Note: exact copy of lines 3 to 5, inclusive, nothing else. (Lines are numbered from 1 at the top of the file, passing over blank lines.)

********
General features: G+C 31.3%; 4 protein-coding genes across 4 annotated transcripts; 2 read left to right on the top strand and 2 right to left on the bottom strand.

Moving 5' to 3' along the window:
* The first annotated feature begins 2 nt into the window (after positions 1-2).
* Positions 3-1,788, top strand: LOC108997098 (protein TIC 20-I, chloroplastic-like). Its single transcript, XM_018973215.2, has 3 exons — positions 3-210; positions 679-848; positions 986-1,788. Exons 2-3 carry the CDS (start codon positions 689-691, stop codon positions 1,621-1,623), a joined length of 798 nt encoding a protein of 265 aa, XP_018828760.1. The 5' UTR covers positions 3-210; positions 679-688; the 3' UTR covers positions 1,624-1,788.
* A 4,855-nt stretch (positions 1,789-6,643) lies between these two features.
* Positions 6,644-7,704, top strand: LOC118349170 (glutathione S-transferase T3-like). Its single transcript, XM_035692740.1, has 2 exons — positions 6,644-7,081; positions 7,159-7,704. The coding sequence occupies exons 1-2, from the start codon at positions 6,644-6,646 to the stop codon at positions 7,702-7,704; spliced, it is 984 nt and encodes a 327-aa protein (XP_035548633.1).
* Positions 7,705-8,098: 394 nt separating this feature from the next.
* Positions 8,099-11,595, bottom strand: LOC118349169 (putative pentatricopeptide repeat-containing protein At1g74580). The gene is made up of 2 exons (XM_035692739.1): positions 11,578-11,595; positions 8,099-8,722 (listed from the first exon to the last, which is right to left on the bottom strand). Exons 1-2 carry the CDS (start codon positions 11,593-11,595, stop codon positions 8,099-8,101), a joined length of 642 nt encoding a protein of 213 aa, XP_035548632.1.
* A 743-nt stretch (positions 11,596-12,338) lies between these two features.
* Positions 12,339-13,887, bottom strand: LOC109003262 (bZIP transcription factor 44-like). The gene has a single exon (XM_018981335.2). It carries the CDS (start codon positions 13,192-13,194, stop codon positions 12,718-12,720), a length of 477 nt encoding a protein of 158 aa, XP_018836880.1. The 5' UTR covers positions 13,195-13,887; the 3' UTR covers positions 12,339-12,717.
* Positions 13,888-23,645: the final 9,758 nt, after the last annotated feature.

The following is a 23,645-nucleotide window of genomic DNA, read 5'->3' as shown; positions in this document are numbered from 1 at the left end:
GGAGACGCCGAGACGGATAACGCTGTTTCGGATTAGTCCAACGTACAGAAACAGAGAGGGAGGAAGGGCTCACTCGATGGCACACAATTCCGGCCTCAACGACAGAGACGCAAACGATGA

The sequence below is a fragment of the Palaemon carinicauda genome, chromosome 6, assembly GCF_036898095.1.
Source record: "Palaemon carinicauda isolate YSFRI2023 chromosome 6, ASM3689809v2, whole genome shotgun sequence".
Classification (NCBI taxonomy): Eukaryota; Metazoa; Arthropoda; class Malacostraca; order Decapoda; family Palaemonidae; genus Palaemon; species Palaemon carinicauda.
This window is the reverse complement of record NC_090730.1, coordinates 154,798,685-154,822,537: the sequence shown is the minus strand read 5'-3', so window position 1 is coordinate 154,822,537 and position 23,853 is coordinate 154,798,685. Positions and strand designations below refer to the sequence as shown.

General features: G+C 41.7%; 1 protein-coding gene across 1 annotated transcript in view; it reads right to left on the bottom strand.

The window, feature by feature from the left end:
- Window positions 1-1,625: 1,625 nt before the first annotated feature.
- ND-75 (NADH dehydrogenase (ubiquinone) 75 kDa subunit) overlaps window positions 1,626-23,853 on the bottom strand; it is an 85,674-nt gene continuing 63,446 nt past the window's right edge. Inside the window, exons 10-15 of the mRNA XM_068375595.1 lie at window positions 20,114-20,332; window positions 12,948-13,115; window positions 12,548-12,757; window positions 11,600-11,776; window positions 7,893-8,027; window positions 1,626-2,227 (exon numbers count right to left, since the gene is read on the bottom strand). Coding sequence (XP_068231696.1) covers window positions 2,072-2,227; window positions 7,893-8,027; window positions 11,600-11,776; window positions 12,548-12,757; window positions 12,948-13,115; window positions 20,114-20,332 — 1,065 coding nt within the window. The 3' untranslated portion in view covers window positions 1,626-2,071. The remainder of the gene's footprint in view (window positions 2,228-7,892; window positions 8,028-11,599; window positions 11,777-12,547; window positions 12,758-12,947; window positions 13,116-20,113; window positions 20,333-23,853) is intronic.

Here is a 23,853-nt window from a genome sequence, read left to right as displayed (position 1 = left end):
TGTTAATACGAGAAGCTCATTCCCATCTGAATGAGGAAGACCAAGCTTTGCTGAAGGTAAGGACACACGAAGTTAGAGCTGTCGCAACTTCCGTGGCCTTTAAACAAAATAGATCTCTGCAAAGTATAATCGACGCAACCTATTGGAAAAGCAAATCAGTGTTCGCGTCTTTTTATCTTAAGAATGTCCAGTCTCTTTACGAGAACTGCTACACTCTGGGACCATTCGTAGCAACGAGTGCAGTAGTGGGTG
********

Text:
* The first annotated feature begins 2 nt into the window (after positions 1-2).
* Positions 3-1,788, top strand: LOC108997098 (protein TIC 20-I, chloroplastic-like). Its single transcript, XM_018973215.2, has 3 exons — positions 3-210; positions 679-848; positions 986-1,788. Exons 2-3 carry the CDS (start codon positions 689-691, stop codon positions 1,621-1,623), a joined length of 798 nt encoding a protein of 265 aa, XP_018828760.1. The 5' UTR covers positions 3-210; positions 679-688; the 3' UTR covers positions 1,624-1,788.
* A 4,855-nt stretch (positions 1,789-6,643) lies between these two features.